The building was of a grand scale and many claimed that it was the most attractive on campus. Styled in the same red brick that composed the other university structures, the dorm once stretched across the mass that is now Alumni Lawn and maintained an impressive air about it. Housing four floors of rowdy boys, who where known for stealing police motorcycles for fun, it was only the truest symbol of Vanderbilt camaraderie that the university so prided (and still prides) itself on.
This building that I speak of doesn’t exist anymore. Torn down to make room for more contemporary structures or engulfed in a fire, whatever the reason, it simply did not translate into the modern world. Like so many of its contemporaries, it was easily erased with time, made forgotten by the wake of constant world revision.
In reading about the decomposing Istanbul that arouses so much nostalgia in Pamuk, I could not help but think about the transcendence of this antique Vanderbilt dorm into a mere memory. And, while I do not hold even a fraction of the passion that Pamuk holds towards his beloved Istanbul, I am saddened by the erasure of these founding buildings here on campus. That the campus and Istanbul, as well as the petite Jewish children that I wrote about last week, are now merely suggestions of their former referents, is overwhelmingly disheartening. (Like my former overexposing of the Jewish children’s faces, I distorted this photograph that I took of the spot where this obliterated dormitory once rested. I blurred the image incessantly as to firmly emphasize its transference into nothing but a mere memory.)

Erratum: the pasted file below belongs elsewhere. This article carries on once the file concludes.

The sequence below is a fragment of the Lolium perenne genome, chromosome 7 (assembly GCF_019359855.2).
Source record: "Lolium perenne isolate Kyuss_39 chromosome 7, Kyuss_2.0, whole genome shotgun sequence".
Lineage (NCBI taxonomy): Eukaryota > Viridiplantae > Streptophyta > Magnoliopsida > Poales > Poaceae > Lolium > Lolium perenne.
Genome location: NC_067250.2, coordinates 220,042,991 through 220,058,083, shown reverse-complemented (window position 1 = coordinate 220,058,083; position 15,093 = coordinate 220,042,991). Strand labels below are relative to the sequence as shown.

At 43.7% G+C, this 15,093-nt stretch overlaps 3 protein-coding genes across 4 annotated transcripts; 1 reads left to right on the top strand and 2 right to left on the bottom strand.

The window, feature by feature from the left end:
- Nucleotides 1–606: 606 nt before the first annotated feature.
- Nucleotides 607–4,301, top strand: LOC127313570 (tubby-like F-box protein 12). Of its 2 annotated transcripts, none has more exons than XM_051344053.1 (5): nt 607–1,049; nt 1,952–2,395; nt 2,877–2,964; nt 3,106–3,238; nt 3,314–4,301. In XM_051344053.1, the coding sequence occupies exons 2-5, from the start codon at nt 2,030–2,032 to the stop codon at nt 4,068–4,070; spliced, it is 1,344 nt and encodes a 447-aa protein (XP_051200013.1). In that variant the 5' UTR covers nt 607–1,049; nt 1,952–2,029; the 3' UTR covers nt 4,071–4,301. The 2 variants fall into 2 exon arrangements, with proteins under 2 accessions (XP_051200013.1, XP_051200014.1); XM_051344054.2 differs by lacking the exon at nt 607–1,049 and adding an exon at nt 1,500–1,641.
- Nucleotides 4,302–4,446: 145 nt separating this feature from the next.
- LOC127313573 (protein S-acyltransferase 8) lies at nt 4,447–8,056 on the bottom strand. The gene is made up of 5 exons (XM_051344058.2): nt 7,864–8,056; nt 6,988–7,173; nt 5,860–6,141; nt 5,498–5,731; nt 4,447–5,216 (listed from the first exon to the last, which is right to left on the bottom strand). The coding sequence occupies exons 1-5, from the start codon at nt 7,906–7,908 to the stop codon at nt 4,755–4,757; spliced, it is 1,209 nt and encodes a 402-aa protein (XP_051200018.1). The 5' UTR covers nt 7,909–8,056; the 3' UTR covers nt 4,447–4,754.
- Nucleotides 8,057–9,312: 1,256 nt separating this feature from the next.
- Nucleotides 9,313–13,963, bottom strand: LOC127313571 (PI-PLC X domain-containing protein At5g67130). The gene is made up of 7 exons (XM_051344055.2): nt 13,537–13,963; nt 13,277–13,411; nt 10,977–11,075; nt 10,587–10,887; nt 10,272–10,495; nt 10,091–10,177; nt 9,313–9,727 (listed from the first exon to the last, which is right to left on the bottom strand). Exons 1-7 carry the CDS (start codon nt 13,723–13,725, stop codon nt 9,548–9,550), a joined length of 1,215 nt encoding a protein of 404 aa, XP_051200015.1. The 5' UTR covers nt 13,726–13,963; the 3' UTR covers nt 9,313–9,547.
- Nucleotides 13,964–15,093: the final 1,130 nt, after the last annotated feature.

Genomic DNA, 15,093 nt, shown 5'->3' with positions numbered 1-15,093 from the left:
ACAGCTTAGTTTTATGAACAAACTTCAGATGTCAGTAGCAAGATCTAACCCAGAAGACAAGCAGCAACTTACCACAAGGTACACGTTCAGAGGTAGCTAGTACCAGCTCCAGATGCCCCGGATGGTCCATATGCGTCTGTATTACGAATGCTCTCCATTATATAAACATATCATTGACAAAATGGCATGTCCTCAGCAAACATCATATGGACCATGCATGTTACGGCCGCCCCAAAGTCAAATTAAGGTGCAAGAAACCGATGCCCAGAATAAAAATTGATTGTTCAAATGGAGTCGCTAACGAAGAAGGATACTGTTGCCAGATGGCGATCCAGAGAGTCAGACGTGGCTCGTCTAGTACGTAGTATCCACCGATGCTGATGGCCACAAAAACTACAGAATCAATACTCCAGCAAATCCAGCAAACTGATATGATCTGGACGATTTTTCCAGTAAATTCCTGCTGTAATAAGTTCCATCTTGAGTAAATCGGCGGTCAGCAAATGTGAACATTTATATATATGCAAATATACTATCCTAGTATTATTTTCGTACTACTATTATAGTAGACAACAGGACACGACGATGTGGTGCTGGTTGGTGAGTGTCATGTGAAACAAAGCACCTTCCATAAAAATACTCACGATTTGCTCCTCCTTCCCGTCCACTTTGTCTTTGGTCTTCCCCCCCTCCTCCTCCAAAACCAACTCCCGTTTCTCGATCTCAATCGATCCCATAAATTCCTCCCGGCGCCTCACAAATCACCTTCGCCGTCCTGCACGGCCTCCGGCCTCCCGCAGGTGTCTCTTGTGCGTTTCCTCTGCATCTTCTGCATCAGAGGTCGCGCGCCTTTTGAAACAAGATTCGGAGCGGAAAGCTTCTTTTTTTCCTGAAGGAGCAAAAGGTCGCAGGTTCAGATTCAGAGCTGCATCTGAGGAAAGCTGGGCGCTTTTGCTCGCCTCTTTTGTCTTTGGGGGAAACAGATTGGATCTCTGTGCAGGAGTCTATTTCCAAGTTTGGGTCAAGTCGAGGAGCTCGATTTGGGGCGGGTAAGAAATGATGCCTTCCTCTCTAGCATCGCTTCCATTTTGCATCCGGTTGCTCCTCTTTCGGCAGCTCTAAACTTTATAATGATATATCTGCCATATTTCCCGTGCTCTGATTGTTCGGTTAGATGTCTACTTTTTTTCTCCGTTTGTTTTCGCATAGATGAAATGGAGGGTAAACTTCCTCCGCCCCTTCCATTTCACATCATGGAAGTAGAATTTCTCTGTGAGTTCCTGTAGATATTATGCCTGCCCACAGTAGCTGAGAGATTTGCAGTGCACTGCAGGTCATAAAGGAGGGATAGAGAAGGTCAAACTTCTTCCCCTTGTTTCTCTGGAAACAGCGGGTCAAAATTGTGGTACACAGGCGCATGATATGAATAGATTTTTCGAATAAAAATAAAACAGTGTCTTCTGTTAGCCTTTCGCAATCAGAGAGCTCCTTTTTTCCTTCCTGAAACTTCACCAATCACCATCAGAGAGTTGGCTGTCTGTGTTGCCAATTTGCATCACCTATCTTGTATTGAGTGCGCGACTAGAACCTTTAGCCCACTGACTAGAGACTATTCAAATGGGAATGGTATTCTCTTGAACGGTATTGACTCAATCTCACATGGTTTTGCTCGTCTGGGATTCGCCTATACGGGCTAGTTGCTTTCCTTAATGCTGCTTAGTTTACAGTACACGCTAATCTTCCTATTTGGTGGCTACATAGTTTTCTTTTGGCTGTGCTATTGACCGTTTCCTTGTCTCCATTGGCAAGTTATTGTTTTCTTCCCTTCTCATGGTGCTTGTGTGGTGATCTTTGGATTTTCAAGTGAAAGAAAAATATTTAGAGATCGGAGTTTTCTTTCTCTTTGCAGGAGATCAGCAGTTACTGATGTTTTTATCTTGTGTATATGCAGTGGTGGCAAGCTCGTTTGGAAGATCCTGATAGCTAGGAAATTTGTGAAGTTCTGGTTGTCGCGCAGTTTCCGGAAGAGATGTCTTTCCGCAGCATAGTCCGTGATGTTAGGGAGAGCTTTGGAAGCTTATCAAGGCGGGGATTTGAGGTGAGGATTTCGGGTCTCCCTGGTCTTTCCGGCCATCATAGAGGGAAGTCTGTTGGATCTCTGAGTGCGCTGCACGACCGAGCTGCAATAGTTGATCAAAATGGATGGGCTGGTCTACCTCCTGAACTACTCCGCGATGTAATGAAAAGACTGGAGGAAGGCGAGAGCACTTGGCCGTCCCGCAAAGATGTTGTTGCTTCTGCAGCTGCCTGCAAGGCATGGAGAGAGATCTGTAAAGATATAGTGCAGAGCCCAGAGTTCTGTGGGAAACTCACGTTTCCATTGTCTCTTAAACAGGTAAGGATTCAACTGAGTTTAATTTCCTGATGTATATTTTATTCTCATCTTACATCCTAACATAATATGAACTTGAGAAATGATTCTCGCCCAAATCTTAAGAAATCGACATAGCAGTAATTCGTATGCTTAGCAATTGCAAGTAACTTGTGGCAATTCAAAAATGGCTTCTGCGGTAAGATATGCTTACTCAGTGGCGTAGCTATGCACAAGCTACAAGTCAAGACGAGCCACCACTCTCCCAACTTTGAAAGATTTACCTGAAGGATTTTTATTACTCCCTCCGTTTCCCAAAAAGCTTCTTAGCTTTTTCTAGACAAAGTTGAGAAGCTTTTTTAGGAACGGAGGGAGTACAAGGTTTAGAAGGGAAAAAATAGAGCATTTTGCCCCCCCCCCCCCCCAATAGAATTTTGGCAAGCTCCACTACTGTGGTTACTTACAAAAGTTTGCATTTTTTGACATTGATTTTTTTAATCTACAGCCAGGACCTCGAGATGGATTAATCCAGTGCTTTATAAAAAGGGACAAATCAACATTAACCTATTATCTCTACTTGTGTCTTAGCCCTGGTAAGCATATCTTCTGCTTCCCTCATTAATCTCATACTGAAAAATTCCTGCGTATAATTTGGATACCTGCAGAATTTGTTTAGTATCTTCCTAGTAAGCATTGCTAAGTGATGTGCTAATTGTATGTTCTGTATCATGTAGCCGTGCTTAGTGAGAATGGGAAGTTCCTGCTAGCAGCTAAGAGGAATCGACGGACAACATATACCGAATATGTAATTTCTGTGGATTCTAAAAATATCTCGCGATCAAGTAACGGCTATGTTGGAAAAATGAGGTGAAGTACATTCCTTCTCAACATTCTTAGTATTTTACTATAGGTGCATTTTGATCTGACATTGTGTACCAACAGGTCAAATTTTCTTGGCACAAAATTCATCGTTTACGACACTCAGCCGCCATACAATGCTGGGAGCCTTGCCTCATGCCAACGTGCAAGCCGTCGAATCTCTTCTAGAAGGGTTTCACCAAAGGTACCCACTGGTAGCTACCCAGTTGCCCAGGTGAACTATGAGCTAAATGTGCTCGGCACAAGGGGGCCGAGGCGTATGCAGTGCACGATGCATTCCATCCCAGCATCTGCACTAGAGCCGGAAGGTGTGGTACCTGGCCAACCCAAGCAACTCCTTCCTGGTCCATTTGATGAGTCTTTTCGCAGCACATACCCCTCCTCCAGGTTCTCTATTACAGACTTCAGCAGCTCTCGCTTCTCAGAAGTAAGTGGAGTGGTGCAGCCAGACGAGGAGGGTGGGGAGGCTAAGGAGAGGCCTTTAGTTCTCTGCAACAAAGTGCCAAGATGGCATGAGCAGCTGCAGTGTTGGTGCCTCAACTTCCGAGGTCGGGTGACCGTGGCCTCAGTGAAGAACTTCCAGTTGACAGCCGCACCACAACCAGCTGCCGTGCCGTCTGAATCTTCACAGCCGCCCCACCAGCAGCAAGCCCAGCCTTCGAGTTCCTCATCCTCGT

Yet, in thinking about this corrosion of the past that we see by evaluating both the Vanderbilt campus and Istanbul, while it is poignant, it is also inevitable (which possibly makes its actuality even more distressing). As unbearable as it may seem to accept, this erasure of past realities is a continuous cycle that can be whittled down to being a simple “matter-of-fact.” It is a blunt and harsh truth to fully realize, but it is the only way that I can make sense of it. To view this decomposition as something unavoidable makes it less painful to accept. It is also what drives the collective memory that I spoke about in my last post. As time greedily wears on, and history slowly creeps away from us, we cling to past realities as best we can. It is this individual and unwavering desire to grip onto the past that transforms into a communal yearning to remember. And thus, as we cannot avoid the gradual decay of the past, we also cannot abstain from creating the collective memory—they are both inevitable.